Milton Friedman’s Free to Choose: A Personal Statement
is another book I regret waiting so long to read. As I read it I felt that same way Mr. Jeffrey Tucker did when reading Against Intellectual Monopoly, “I’ve felt that sense of intellectual stimulation that comes along rarely in life — that sense that makes you want to grab anyone off the street and tell that person what this book says.”
Free to Choose: A Personal Statement is in many ways an intellectual follow-up to the wonderful Capitalism and Freedom, and a wrap-up to the eponymous (and brilliant) TV serious of the late 1970s. Friedman himself describes the more recent Free To Choose as less abstract and more concrete than Capitalism and Freedom. Less theory, more practicality. While not necessary I would recommend reading them in the proper order. As an aside, can you believe that the TV series was originally broadcast on PBS?!?
Free to Choose: A Personal Statement by Milton Friedman and Rose Friedman: a little over 300 pages, originally published in 1980, reprinted in 1990. This is a classic book that should be in every family’s library, imho. It’s not a technical book and contain only a couple charts, easily understandable by nearly anyone, except maybe Naomi Klein. $15 in paperback.
Dr. Friedman’s ideas may seem quaint, idealist, or even radical to some. However, his ideas are sensible, sound, and at least as relevant now as in decades prior. I can think of no bigger 20th century proponent of liberty and prosperity for all than the wonderful Dr. Milton Friedman. We are lucky to have lived during his time. I think that to be against Milton Friedman’s ideals one must either be hostile to the ideals liberty and prosperity or (much) more likely, ignorant of them.
The chapters are titled:
Chapter 01 – The Power of the Market
Chapter 02 – The Tyranny of Controls
Chapter 03 – Anatomy of Crisis
Chapter 04 – Cradle to Grave
Chapter 05 – Created Equal
Chapter 06 – What’s Wrong with Our Schools?
Chapter 07 – Who Protects the Consumer?
Chapter 08 – Who Protects the Worker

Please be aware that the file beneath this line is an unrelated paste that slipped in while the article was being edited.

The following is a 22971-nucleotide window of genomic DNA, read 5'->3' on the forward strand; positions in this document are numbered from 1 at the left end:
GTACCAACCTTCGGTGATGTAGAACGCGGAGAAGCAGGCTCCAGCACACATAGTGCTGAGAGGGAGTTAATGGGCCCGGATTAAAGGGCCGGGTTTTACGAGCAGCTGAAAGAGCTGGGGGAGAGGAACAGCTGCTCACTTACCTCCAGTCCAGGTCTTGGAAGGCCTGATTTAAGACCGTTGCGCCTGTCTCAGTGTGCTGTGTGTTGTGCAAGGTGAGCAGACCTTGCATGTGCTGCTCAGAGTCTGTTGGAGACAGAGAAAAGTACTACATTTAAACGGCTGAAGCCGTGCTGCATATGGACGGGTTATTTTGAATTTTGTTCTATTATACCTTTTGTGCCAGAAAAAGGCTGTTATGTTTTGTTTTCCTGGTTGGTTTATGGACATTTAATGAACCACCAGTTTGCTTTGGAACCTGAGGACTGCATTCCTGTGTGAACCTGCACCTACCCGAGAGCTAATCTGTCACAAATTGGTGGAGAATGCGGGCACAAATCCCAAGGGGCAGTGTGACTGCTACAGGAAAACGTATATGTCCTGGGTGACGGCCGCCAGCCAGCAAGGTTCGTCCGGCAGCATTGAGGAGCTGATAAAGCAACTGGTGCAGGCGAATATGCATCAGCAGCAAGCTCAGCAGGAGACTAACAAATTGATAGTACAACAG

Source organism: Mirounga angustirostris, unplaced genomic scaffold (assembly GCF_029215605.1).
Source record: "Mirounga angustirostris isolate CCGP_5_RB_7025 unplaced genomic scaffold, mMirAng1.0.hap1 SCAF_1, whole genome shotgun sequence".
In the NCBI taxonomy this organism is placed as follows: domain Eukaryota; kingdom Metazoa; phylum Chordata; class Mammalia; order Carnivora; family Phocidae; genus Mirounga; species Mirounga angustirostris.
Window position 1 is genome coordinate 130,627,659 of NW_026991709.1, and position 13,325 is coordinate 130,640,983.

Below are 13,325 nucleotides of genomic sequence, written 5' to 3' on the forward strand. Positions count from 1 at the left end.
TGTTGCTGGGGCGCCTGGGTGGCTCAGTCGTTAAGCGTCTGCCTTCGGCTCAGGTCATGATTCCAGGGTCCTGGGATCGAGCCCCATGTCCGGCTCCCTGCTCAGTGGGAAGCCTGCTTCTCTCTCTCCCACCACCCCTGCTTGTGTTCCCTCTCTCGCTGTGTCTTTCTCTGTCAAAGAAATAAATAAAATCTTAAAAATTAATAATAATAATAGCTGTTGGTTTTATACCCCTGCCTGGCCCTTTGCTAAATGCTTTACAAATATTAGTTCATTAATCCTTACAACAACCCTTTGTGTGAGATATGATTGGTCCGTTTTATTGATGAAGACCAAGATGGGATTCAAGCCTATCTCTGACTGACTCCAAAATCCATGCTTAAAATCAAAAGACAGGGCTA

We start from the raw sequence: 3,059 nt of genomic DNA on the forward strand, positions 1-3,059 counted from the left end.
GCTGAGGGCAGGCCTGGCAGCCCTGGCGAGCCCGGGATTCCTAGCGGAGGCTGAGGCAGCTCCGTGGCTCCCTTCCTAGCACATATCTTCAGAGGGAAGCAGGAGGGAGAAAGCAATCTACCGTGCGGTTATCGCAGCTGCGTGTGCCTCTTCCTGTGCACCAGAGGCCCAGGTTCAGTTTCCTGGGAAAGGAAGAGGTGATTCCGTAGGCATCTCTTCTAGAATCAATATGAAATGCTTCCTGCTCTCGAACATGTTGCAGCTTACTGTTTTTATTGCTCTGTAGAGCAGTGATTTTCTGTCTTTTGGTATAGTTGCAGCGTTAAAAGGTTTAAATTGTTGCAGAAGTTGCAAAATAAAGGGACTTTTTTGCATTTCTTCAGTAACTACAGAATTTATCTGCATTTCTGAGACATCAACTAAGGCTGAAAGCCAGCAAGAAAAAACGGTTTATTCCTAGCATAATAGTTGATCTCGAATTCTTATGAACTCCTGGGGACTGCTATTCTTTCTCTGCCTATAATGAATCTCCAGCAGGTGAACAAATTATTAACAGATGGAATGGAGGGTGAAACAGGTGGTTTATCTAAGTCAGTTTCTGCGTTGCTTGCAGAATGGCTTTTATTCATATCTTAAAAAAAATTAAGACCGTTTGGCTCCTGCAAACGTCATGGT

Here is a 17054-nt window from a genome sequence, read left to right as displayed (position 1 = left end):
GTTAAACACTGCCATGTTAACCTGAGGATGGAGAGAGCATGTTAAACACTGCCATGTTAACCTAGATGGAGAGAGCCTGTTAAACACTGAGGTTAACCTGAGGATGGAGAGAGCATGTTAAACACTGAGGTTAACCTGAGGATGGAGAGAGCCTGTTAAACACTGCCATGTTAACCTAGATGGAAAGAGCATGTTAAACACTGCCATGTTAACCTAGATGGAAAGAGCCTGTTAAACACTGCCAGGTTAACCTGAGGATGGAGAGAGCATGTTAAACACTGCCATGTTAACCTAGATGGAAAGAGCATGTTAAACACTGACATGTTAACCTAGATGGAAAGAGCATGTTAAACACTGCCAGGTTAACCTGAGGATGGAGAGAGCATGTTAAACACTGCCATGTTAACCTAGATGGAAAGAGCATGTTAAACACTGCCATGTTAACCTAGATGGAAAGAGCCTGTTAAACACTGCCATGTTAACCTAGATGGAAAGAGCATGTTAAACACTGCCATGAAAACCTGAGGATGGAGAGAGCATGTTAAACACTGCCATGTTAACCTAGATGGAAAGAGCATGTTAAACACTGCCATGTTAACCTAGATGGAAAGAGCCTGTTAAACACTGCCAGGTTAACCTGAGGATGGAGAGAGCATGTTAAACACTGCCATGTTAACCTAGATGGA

Chapter 09 – The Cure for Inflation
Chapter 10 – The Tide is Turning
Quote that starts the book:
“Experience should teach us to be most on our guard to protect liberty when the government’s purposes are beneficial. Men born to freedom are naturally alert to repel invasion of their liberty by evil-minded rulers. The greater dangers to liberty lurk in insidious encroachment by men of zeal, well-meaning but without understanding.”
— Justice Louis Brandeis, Olmstead v. United States, 277 U.S. 479 (1928)
Some specific notes and thoughts about the book.
1. Friedman explains/describes the power of markets, and uses Leanord Reid’s ‘I, Pencil’ as an example.
2. The importance of prices and the three roles they play
3. Corporations aren’t real, they are merely contractual constructs [note that this is the root of the problem, I think w/ the corporate income tax]
4. Discussion of ‘market failures’ and 3rd party effects
5. pp 65-66, Comparison of the market and political processes
6. The chapter ‘Cradle to Grave’ is phenomenal and the criticisms of Social Security and socialized medicine are sharp sharp.
7. Equality of opportunity vs. equality of outcome, pp. 134-136
8. p. 141, Exactly what equality is referred to?
9. p. 146, Be quite clear, capitalism does not ‘exploit’ the poor, it helps the poor more than anyone else.
10. Why don’t we have vouchers for primary and secondary school similar to how the GI Bill has worked for college education since WWII? My guess? No NEA at the college level?
11. A wonderful description of the problems with government/public education and some ideas that if they wouldn’t fix the problems, would improve them a great deal.
12. pp. 178-181 do a wonderful job of explaining the mistake of believing that education is a public good and must be paid for via taxes and provided by the government. THis is on of my fav. sections of the book.
13. p. 184 How about equity financing of higher education?
14. p. 191 A look at the costs of regulation, see the size of the Federal Register
15. p. 192. Govt. vs. markets; which products/services please us the most? Displease us the most?
16. p. 197 A brilliant dissection of the problems associated w/ the laws that give unions special privileges. Also note the myriad problems w/ the ICC, railroads, and trucking industries. Note that unions are exempt from the Sherman Anti-Trust Act!
17. The chapter on inflation gives a good historical treatment of the subject.
18. Should we strive to eradicate pollution, or merely reduce it?
Unions, education, healthcare, price controls (rent control, minimum wages, etc.), government, markets, inflation, the FDA, Social Security, auto safety, reducing pollution, Great Depression, human liberty. Dr. Friedman touches on these topics and many more.
In summary, Dr. Milton Friedman’s Free To Choose is a classic and readable book that is a timeless classic. He describes the common (and seemingly always current) economic problems and provides clear, well thought-out solutions. Milton Friedman makes it clear that liberty, sound economics, and prosperity aren’t at all mutually-exclusive. On the contrarary: they all work best when used together.
I think this book would be appropriate for readers 16 years and up. There’s nothing in it objectionable to any age, provided one does not find prosperity and liberty objectionable.